"Full featured" and lightweight Rust editor

Hi, I'm using an Odroid N2 for some embedded development (AVR, ARM) on my workbench. This computer only has 4GB of RAM.

I can use VSCode, but it is relatively slow and uses a lot of RAM. I'm looking for a more lightweight editor that has still features like rust-analyzer, Clippy or rustfmt. I tried to set up Neovim, but it is difficult to set it up.

Is there an alternative or is there an easier way to set up Neovim? I'm currently try to compile and set up amp, pepper and helix. At least helix and pepper have lsp support, but not sure about Clippy or rustfmt.

1 Like

Have you tried using the rust-analyzer language server with neovim? There's a section in the manual for setting it up.

1 Like

you could try this nice lightweight configuration for neovim:

and see in action here:

There is also juCi++
You have to compile it from source, which is strange but it is simple and rust-analyzer works with it out of the box, which is a big plus in my book. Usually complicated setups mean that in practice it probably won't work.

At least that was my experience with trying to run VSCode under WSL (Windows for Linux).

i use sublime text, you can use it free if you don't mind clicking cancel once in a while. it has good lsp support (which i don't use since rust-analyzer takes up a lot of my ram and cpu) using the LSP package, and rust-enhanced package for clippy and rustfmt.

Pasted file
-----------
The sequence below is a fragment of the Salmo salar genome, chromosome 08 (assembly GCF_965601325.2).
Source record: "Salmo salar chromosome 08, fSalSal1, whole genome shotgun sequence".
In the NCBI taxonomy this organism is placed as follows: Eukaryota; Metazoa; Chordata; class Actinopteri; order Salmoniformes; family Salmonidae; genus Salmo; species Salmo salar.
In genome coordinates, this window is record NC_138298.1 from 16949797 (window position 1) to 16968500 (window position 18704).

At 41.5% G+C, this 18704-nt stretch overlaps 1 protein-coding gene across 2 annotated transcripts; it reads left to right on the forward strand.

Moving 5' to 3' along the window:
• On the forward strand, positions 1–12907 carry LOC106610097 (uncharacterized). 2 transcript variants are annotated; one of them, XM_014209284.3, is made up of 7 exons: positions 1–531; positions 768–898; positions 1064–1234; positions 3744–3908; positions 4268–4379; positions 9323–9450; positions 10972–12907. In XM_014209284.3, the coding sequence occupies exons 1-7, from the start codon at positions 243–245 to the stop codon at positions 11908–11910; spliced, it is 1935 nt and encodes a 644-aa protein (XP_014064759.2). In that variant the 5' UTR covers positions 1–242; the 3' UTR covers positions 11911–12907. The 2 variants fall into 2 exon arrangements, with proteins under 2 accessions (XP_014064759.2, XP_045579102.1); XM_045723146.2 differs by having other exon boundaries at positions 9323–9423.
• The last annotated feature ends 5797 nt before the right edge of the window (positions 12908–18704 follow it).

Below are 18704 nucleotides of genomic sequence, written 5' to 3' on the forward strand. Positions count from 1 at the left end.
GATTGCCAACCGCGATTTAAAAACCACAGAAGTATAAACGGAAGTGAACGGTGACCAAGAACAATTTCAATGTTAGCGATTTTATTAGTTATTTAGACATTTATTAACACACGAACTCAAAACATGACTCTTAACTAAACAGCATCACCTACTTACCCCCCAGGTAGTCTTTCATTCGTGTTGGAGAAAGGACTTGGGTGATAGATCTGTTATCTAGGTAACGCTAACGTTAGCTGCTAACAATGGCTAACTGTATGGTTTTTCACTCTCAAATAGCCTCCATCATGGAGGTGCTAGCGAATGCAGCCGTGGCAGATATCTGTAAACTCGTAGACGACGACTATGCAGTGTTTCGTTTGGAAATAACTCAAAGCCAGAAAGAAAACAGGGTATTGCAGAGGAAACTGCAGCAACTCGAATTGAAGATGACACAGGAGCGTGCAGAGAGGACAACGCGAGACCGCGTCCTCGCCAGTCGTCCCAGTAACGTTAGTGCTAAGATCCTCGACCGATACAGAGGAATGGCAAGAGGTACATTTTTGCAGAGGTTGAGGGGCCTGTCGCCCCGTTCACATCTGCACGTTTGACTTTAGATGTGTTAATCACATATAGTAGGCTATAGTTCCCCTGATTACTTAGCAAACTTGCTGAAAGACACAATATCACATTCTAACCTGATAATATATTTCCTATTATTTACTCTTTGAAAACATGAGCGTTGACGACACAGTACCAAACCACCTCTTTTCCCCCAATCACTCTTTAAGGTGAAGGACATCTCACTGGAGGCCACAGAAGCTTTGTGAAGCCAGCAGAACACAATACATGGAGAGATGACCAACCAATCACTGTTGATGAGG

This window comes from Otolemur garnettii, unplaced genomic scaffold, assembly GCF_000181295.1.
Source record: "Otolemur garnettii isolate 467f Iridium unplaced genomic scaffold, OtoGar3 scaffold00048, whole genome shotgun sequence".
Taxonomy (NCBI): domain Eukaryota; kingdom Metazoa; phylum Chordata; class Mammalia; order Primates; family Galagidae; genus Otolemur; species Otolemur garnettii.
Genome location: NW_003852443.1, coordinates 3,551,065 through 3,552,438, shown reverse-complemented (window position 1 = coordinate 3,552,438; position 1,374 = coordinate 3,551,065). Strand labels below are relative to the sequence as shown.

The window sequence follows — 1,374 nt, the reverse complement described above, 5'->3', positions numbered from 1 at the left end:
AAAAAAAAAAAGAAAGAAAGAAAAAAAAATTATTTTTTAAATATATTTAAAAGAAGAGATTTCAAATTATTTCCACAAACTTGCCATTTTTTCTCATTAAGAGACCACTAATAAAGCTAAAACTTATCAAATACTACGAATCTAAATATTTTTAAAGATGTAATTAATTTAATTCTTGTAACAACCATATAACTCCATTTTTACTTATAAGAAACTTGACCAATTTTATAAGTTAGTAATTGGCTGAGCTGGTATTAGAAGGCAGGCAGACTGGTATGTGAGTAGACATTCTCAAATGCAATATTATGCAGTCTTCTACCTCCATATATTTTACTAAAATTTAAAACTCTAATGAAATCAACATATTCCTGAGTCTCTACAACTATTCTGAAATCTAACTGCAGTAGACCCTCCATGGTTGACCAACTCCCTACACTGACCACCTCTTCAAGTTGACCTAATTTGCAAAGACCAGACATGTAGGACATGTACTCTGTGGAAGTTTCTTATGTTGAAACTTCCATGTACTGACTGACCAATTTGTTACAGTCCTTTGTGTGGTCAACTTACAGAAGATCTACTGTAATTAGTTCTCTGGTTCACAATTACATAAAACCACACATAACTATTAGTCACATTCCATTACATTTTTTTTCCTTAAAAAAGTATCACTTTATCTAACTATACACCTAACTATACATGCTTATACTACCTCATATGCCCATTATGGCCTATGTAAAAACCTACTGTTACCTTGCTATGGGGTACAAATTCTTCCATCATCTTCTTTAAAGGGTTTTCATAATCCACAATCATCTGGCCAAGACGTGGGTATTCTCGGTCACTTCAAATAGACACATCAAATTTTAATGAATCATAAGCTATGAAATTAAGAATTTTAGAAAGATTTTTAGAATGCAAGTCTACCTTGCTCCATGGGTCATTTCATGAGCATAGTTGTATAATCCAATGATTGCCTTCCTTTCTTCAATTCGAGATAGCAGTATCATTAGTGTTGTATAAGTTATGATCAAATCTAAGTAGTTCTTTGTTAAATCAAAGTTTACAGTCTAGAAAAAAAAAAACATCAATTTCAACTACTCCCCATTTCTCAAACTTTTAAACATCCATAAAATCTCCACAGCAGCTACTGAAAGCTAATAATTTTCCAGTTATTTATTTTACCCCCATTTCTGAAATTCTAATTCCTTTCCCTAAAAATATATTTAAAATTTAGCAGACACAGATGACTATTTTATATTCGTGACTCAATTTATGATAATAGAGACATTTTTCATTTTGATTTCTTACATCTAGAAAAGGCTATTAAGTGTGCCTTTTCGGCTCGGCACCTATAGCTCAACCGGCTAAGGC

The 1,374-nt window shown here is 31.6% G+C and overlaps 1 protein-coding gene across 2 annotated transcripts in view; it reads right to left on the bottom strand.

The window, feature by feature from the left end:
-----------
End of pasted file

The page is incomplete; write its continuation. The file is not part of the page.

As a slight aside, why not use your main machine and cross compile for the target?

1 Like

As a slight aside, why not use your main machine and cross compile for the target?

Sometimes I like to minimize myself to get focused on what I want to accomplish. No notifications, no way to play games or watch YouTube... Besides, it decelerates you a bit if the PC doesn't react immediately. Also, my main computer is not in my workshop.

i use sublime text, you can use it free if you don't mind clicking cancel once in a while.

Sublime uses Python as extension. I haven't used Sublime, but in my general experience Python addons are slow and memory consuming. I would like to use an editor that is compiled to native binary and doesn't need a garbage collector.

There is also juCi++

That really looks interesting as alternative to VSCode.

Currently I try to set up and learn Helix, which is written in Rust and also has rust-analyzer and tree-sitter support ootb. It lacks documentation, but doesn't look bad so far. Especially tree-sitter seems to be a huge improvement. Even if I want to decelerate myself I don't want to be annoyed by a lacking editor. And I even think about switching from VSCode to Atom because of tree-sitter or use Helix at all.

If I can't handle Helix I will try juCi++. But until now it looks promising.

I also use leftwm as tiling window manager and Alacritty as terminal (both written in Rust), so why not use an editor that is written in Rust too? :wink:

I would say, as of today, "full featured" and "lightweight" are incompatible for Rust.

rust-analyzer is a rather heavy-weight thing, especially in terms of RAM usage. It keeps all data in memory, and, unlike rustc, it doesn't do separate compilation -- all the crates are analyzed together.